Harmony County

2011 & 2009 Winner of "Best Humor Column" awarded by the SC Press Association

Terminal writer’s cramp

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The lawyers in Denver have managed to make the hamburger illegal. I was changing planes in Denver and had about a two-hour layover. I was headed for Atlanta and my luggage was going to Chicago.

I was feeling a bit peckish and so I went into one of the many restaurants on the concourse. Being in the middle of cattle country, I had my mouth set for a big, juicy hamburger.

I prefer mine grilled medium-rare, closer to rare then medium, and I told the waitress so. She looked at me as if I had asked for a bowl of cream of tarantula soup. I was firmly told that the only way they would cook a hamburger was well done. I would sooner eat a charcoal briquette so I went ahead and ordered the soup.

However, I did ask, “Who is cooking back there, the lawyers?”

What brought the diatribe about cooks in pin stripes is that I am in the process of attempting to buy a house. This should be a rather straightforward process, but I was wrong again.

The first set of documents I had to sign required my signature and/or initials 23 times. This was merely the offer from me the buyer (Read ‘chump’) to the seller. Next came the loan application. This little tome ran to 35 pages with the appropriate amount of signatures and a nearly terminal case of ‘writer’s cramp’.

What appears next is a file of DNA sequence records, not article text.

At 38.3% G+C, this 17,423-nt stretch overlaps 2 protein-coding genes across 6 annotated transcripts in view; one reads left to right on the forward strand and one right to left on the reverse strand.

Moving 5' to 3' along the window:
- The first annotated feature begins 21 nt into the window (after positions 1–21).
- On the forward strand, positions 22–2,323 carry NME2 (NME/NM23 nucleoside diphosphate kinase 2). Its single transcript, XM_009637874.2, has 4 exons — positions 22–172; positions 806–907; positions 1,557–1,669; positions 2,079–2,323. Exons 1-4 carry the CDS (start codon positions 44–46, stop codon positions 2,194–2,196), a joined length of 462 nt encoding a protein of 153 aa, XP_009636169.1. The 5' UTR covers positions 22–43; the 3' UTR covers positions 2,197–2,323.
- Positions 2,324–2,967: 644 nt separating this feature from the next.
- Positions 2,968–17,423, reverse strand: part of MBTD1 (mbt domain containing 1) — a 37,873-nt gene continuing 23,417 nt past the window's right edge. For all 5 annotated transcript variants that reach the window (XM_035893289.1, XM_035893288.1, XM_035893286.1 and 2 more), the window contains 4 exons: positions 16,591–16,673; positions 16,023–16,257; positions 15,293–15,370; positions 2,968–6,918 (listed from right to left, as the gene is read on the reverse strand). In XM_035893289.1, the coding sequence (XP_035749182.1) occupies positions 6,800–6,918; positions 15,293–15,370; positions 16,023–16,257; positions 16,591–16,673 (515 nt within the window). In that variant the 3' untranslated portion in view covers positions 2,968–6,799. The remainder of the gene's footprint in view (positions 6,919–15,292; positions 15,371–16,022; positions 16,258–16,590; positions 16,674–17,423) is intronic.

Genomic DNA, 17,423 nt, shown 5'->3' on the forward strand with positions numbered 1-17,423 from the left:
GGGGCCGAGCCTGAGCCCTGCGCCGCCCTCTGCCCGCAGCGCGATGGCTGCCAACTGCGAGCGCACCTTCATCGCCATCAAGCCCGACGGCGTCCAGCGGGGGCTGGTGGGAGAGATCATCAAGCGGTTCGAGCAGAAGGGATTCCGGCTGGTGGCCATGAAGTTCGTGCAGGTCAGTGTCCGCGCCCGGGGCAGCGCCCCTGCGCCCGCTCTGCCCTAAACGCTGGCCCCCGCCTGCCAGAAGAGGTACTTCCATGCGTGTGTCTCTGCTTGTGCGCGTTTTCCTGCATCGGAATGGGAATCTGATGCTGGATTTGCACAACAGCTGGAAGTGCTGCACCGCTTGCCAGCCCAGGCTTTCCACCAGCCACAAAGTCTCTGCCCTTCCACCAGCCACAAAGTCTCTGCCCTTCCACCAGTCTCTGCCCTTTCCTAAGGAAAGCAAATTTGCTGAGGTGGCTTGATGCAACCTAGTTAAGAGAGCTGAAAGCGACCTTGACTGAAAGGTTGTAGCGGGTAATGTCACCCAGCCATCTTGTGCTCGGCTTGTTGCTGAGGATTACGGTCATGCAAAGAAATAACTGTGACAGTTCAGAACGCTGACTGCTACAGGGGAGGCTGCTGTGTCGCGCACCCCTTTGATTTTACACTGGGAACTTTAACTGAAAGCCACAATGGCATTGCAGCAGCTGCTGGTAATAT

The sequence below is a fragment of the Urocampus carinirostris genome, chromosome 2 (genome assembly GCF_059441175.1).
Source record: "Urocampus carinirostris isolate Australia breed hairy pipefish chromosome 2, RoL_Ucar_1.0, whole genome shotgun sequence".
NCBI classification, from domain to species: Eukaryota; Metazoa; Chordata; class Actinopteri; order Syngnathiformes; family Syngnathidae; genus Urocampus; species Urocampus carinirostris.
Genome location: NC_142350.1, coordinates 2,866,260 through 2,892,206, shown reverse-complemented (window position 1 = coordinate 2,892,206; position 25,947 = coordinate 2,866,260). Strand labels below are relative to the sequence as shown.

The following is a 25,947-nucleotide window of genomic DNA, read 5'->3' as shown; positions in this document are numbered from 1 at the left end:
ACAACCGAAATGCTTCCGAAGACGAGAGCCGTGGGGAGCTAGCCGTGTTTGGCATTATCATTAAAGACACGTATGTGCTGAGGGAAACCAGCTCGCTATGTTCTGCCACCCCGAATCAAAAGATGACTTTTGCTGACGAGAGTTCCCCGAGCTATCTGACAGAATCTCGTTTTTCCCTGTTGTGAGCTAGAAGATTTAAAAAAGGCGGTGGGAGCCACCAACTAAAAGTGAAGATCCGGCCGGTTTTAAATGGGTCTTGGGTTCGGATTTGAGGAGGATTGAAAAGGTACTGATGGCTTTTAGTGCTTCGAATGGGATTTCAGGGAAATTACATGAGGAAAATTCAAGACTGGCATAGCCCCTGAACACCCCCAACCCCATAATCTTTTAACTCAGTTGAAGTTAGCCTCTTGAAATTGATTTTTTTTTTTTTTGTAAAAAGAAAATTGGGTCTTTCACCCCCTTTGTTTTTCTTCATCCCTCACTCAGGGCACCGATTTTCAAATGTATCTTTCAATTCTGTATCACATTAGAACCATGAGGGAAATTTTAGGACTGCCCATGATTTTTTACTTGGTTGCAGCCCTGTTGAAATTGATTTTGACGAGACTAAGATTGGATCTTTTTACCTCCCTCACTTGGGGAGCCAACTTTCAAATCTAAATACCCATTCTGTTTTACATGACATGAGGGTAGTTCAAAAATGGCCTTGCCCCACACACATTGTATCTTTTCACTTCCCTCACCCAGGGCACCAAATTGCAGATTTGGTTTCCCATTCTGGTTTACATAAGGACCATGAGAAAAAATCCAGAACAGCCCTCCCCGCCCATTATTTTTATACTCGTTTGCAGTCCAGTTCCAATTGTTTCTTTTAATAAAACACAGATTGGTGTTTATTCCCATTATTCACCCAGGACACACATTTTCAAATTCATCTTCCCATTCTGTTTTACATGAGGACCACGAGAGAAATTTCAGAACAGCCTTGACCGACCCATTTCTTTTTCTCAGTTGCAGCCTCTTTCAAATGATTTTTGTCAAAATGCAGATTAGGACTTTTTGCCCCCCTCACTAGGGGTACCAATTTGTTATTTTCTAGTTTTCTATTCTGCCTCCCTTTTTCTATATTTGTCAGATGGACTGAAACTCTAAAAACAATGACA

Keep in mind we have yet to close on the purchase since there are some needed repairs that have to be done. After all, no one wants to buy a wrecked house. I want the pleasure of seeing my grandkids wreck it.

The closing guarantees to be a writer’s marathon and those papers are usually brought to the closing in a wheelbarrow.

Ostensibly, the paperwork is to make everything clear and above board. However, when you get to the point that requires enough paper to clear an acre’s worth of pulp wood clarity goes right out of the sub-standard window.

Brevity and lawyer’s briefs have a different meaning on Planet Suit and it has nothing to do with getting directly down to business.

I would like to remind the legal beagles that on September 2, 1945 on the deck of the USS Missouri the entire Japanese Empire, or what was left of it, unconditionally surrendered to the Allies on one sheet of paper. General MacArthur even supplied the pens.

Think of it. We got all the sushi recipes (catch fish and chew), the bad beer, and the even worse music. OK so it was sorry shape and still smoking in places, but the whole mess was ours with a couple of pen strokes.

So, I am left standing by waiting to see if I get to do another favorite thing of mine, moving. You will be able to tell if the deal went through from a distance.

I will be the one with his right arm in a sling and hands covered in paper cuts.© 2012, Jim McGowan

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Written by harmonycounty

March 1, 2012 at 4:42 p03

Posted in Humor

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